Friday, December 21, 2012

Last Moments of the Mohawk

When I think about Mohawk Place, my first thought is of holiday reunions spent amid their annual Joe Strummer Tribute Night, scheduled for the 11th and final time this Saturday night.

My second thought? The hilariously abhorrent condition of their men’s bathroom.

I don’t immediately think about how The White Stripes, My Morning Jacket or Dr. Dog once mounted the Mohawk stage to echo vocals and chords off steel coolers and street signs. I don’t think about the Elvis in Buffalo poster, the hawk-emblazoned mirror or walls covered with local guitar heroes. And, I don’t think about how they may have been the last bar in Buffalo to offer (and actually move) bottles of Old Vienna. I think about their bathroom, with walls and urinals covered in band stickers, floor swimming in spilled or recycled Genny Cream Ale—and a toilet seat covered in duct tape.
But, the state of those facilities has always been oddly complementary to the gritty, leather-clad aura of the Mohawk. It’s always stood as an unkempt rock hole, one focused less on presentation of pristine interiors and more on presentation of Fenders and feedback. If you were there to use the can, you were definitely in the wrong place. If you were there to see Buffalo’s finest musicians, some touring up-and-comers, or a group of your childhood friends cover The Clash’s “Clampdown” as a tribute to Strummer, then you were in the right place.

Sticker-covered wall of Buffalo's Mohawk Place 

If you grew up in or around Buffalo in the nineties, you found your music at Record Theatre or Home of the Hits. You may have followed up that shopping with shows inside Showplace Theater or Nietzsche's before, eventually, a friend’s band—or some band you absolutely needed to see—booked Mohawk. And, once you weaved through its dingy interiors, continued past the odd pile of crumbled, roped-off debris near the bathrooms and found a place atop the raised landing in the front right corner, you fell in love with the joint. Like every great Buffalo dive, it attached itself to you. It felt like yours.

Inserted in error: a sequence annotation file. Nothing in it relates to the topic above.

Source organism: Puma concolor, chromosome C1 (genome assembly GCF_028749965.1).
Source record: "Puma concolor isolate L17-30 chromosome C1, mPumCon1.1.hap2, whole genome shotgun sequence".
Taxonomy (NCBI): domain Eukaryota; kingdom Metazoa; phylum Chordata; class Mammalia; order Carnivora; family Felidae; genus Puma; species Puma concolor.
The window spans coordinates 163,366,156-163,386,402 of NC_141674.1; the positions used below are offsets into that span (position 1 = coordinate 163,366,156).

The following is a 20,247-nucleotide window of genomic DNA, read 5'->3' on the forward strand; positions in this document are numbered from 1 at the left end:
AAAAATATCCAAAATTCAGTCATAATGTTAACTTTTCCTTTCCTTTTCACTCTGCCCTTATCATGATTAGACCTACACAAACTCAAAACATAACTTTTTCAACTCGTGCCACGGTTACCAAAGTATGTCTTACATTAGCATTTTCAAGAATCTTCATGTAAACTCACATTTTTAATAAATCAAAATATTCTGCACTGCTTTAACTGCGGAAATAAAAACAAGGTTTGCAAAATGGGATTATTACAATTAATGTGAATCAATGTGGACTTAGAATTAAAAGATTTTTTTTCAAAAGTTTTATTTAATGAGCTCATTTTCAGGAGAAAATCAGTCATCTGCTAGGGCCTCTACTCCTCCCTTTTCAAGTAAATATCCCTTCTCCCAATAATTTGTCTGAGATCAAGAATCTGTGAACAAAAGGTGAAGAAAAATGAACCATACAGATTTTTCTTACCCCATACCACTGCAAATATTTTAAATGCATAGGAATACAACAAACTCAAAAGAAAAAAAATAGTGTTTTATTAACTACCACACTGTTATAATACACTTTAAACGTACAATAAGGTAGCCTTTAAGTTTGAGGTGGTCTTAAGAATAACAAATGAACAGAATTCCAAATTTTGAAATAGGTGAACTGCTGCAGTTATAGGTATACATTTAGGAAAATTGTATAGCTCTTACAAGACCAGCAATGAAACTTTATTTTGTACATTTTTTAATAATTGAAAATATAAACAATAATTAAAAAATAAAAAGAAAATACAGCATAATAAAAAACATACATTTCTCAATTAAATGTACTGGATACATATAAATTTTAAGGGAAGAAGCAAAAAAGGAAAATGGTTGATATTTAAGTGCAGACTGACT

If you’ve stayed local since 1990, you’ve been able to treat it like yours for decades. If you moved away, maybe you visited while home and carried it with you when you left.
After I left Buffalo for Boston in 2000, I spent time in Cambridge venues like T.T The Bear’s Place and the Middle East, watching acts like Ted Leo and the Pharmacists or The Moondoggies. From 2008 to 2011, I tended bar at the Paradise Rock Club, a Boston venue famous for hosting upstarts in the seventies like Tom Petty and AC/DC, and some Irish band in 1980 named U2. Five nights-a-week, I watched bands like the Bouncing Souls, Deer Tick or Dinosaur Jr. tear up the Paradise, churning out ear-bleeding riffs while patrons would move together, belt out lyrics or fist-pump drum beats. At least once per night, I’d smile, take it all in and realize I was employed to sling cans of Pabst and watch electric sets. And, at least once every few nights, I’d look over the same scene, see joy or recognition cascade over shadowed faces and think to myself, “This reminds me of the Mohawk.”
Environments within the Paradise and Mohawk Place are special; these types of venues don’t just open up. They develop like a relationship, with years of memories forming a connection between two entities. Place and patron unite to elicit a sense of genuine contentment, albeit over cans of beer and jangling cacophony. With more shows grows a deeper connection, and with a deeper connection grows a loyalty that’s essential to longevity and reputation. Most major cities have a few places like this, but every city needs at least one. Mohawk’s been one of Buffalo’s best, and now it’s down to its last days.

A farewell message for legions of loyal patrons

When it finally closes its doors in January, it’ll leave behind thousands of moments for thousands of people. It’ll disconnect from the relationship it formed with patrons over cover bands, punk quartets and Canadian frontmen. Many will remember those early, blues-soaked Friday nights with South Buffalo standard Willie Schoellkopf. Others will recall a bourbon-fueled evening with the Felice Brothers or a sweat-drenched show with Snapcase. If you were there for the Hollerado show two weeks ago, maybe you’ll cherish the memory of Kids in the Hall’s Dave Foley, nonchalantly roaming around the joint amid the flashes of iPhone cameras. If these moments are yours, take them with you as another Buffalo backdrop fades into history.
As for me, I’ll stash the vision of the venue’s glorified outhouse. Instead, I’ll lean on other Strummer Tribute Night-related memories, like the scene that flanked me a couple of years ago. As I stood talking to a friend at the bar, a drunken couple next to us began bar-necking so hard they lost their balance and crashed to the floor under the wail of The Clash’s “Safe European Home.” Tattered romance to a few; reckless action to some. Genuine Mohawk to others.
Thanks for the memories.

(Author’s note: This entry was finished while listening to “I’m Not Down” by The Clash.)